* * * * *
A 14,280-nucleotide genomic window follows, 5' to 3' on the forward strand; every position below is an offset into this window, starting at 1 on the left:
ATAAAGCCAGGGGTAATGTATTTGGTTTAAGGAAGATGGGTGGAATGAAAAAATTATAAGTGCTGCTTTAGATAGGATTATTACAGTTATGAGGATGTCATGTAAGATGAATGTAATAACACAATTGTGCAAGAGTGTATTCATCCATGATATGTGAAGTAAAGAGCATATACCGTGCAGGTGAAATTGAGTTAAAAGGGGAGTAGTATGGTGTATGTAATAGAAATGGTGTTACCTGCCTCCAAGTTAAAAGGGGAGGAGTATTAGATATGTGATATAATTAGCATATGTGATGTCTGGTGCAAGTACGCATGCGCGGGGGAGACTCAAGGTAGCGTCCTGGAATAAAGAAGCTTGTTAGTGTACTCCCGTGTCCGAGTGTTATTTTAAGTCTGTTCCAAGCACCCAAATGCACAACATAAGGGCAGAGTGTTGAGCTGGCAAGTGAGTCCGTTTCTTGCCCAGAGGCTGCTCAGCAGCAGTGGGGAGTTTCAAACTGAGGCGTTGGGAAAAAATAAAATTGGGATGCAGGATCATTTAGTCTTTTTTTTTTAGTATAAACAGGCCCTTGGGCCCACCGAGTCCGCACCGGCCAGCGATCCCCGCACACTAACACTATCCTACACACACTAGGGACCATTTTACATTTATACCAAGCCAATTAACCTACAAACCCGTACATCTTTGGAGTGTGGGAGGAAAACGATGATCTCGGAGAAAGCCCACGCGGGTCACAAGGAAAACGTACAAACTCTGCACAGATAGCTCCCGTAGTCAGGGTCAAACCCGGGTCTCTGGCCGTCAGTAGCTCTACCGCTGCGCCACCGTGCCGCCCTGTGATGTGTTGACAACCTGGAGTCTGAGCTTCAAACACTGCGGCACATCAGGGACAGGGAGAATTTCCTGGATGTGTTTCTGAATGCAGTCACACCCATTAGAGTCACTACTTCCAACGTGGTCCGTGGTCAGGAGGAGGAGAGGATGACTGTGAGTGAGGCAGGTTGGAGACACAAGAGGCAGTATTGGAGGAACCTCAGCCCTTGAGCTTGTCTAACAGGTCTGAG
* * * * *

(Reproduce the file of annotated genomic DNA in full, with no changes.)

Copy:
A 14,280-nucleotide genomic window follows, 5' to 3' on the forward strand; every position below is an offset into this window, starting at 1 on the left:
ATAAAGCCAGGGGTAATGTATTTGGTTTAAGGAAGATGGGTGGAATGAAAAAATTATAAGTGCTGCTTTAGATAGGATTATTACAGTTATGAGGATGTCATGTAAGATGAATGTAATAACACAATTGTGCAAGAGTGTATTCATCCATGATATGTGAAGTAAAGAGCATATACCGTGCAGGTGAAATTGAGTTAAAAGGGGAGTAGTATGGTGTATGTAATAGAAATGGTGTTACCTGCCTCCAAGTTAAAAGGGGAGGAGTATTAGATATGTGATATAATTAGCATATGTGATGTCTGGTGCAAGTACGCATGCGCGGGGGAGACTCAAGGTAGCGTCCTGGAATAAAGAAGCTTGTTAGTGTACTCCCGTGTCCGAGTGTTATTTTAAGTCTGTTCCAAGCACCCAAATGCACAACATAAGGGCAGAGTGTTGAGCTGGCAAGTGAGTCCGTTTCTTGCCCAGAGGCTGCTCAGCAGCAGTGGGGAGTTTCAAACTGAGGCGTTGGGAAAAAATAAAATTGGGATGCAGGATCATTTAGTCTTTTTTTTTTAGTATAAACAGGCCCTTGGGCCCACCGAGTCCGCACCGGCCAGCGATCCCCGCACACTAACACTATCCTACACACACTAGGGACCATTTTACATTTATACCAAGCCAATTAACCTACAAACCCGTACATCTTTGGAGTGTGGGAGGAAAACGATGATCTCGGAGAAAGCCCACGCGGGTCACAAGGAAAACGTACAAACTCTGCACAGATAGCTCCCGTAGTCAGGGTCAAACCCGGGTCTCTGGCCGTCAGTAGCTCTACCGCTGCGCCACCGTGCCGCCCTGTGATGTGTTGACAACCTGGAGTCTGAGCTTCAAACACTGCGGCACATCAGGGACAGGGAGAATTTCCTGGATGTGTTTCTGAATGCAGTCACACCCATTAGAGTCACTACTTCCAACGTGGTCCGTGGTCAGGAGGAGGAGAGGATGACTGTGAGTGAGGCAGGTTGGAGACACAAGAGGCAGTATTGGAGGAACCTCAGCCCTTGAGCTTGTCTAACAGGTCTGAG